“The guys in the plastics world are busting their butt to make this happen,” Englund says. “Do we all need to do more? Yeah. But at least we’re taking steps in the right … » More …

Carbon-negative homes research earns $2.6 million grant

Adam Phillips PortraitA two‑year, $2.6 million U.S. Department of Energy grant will support a team of researchers in designing and building carbon-negative homes to combat climate change in the growing residential construction sector.

“Society needs the built environment. It’s one of those things moving forward that we can’t reduce creating more of, so we need to find a way to do it cleanly,” said Adam Phillips, assistant professor of civil engineering and a co‑principal investigator on the project.  [Read more…]

New way found to turn #7 plastic into valuable products

A method to convert a commonly thrown-away plastic to a resin used in 3D-printing could allow for making better use of plastic waste. A team of Washington State University researchers developed a simple and efficient way to convert polylactic acid (PLA), a bio-based plastic used in products such as filament, plastic silverware and food packaging to a high-quality resin.

“We found a way to immediately turn this into something that’s stronger and better, and we hope that will provide people the incentive to upcycle this stuff instead of just … » More …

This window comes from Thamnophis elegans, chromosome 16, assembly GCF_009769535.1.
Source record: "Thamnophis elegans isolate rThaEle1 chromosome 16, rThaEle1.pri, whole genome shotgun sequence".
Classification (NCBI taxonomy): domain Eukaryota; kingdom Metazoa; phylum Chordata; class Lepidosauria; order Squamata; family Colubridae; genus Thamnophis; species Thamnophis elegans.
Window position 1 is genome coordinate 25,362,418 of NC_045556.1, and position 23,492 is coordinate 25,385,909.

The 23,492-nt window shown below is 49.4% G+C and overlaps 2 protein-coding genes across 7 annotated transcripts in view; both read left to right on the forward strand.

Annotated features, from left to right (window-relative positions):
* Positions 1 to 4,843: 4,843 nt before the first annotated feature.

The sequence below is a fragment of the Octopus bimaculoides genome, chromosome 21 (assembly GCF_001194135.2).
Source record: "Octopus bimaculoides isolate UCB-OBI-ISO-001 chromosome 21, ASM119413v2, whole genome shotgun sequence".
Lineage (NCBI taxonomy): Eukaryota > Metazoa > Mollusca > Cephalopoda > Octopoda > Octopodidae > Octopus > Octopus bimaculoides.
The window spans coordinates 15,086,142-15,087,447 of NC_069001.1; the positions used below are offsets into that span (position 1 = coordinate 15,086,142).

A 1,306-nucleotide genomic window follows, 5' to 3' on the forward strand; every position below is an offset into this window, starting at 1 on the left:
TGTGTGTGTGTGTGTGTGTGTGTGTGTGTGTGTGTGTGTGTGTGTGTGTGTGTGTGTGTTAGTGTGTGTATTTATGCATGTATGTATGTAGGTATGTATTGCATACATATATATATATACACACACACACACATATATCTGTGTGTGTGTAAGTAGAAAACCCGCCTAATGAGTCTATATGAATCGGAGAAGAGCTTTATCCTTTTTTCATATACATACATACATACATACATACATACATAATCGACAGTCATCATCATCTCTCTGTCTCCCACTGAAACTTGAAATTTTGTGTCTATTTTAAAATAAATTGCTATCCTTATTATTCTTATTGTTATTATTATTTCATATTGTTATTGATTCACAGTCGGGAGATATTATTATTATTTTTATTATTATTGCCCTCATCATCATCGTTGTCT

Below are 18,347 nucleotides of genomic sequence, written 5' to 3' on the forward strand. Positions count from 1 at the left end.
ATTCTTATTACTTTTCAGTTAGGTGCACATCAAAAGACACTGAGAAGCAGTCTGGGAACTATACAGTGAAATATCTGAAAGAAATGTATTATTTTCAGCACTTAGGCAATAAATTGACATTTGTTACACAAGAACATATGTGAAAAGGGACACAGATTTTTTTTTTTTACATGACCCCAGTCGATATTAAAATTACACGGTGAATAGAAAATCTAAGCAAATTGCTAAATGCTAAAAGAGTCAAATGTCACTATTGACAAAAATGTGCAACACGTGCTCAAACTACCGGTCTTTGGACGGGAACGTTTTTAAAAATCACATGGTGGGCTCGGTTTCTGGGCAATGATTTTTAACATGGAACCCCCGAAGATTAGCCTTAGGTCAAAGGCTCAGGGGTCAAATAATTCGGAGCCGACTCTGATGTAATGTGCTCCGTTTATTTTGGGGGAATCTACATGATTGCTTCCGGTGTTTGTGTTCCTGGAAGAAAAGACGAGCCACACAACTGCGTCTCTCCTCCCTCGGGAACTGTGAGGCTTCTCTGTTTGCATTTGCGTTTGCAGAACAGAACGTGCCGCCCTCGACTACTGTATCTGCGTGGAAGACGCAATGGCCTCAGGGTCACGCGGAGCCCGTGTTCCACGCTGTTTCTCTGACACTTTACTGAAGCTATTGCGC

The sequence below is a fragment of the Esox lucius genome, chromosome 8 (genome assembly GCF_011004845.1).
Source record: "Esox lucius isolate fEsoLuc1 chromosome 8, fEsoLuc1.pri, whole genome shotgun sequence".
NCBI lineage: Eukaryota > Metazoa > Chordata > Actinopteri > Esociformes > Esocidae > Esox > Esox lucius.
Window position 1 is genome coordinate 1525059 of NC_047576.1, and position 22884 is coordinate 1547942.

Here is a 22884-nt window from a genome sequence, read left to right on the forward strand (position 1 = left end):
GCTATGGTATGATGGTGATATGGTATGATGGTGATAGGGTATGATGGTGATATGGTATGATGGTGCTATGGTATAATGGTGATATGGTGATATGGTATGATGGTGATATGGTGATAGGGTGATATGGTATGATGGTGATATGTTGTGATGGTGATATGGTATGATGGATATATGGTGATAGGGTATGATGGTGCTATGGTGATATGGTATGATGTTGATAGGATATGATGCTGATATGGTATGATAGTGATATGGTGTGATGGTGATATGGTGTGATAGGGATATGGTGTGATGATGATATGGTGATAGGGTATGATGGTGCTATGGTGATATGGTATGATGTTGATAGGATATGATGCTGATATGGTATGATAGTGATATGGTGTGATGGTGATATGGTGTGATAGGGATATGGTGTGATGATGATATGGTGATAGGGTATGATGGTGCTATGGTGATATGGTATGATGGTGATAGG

Researchers improve cement with shrimp shell nanoparticles

Putting nanoparticles from shrimp shells into cement paste made the material significantly stronger — an innovation that could lead to reduced seafood waste and lower carbon emissions from concrete production.

Reporting in the journal Cement and Concrete Composites, a team of Washington State University and Pacific Northwest National Laboratory researchers created nanocrystals and nanofibers of chitin, the second most abundant biopolymer in nature, from waste shrimp shells. When these tiny bits of chitin, which are about 1,000 times smaller than a human hair, were added to cement paste, the resulting material was up to 40% stronger. [Read more…]

WSU Extension Forestry team honored for excellence in education

The WSU Extension Forestry team was honored this summer by the Western Extension Director’s Association for their educational efforts preserving the health and safety of Washington’s private forests.

Team members Andrew Perleberg, Kevin Zobrist, Sean Alexander, Patrick Shults, Rebekah Zimmerer, Grace Garrison, Todd Murray, Vikram Yadama, and Karl Englund received WEDA’s Excellence in Programming award as part of the association’s joint annual meeting, June 29, 2022 in Concord, Calif. [Read more…]

Cougar Cage sets stage for researchers to reduce plastic waste

Post-doctoral research associate Yu-Chung Chang and his team won $50,000 to explore chemical recycling on May 10 at Cougar Cage, hoping to reduce plastic waste in landfills and oceans.

Cougar Cage is an event, like “Shark Tank,” where researchers pitch their project to a panel of judges, who determine if it will benefit the environment and humanity. Researchers also explain how funding can further propel their project, Chang said. [Read more…]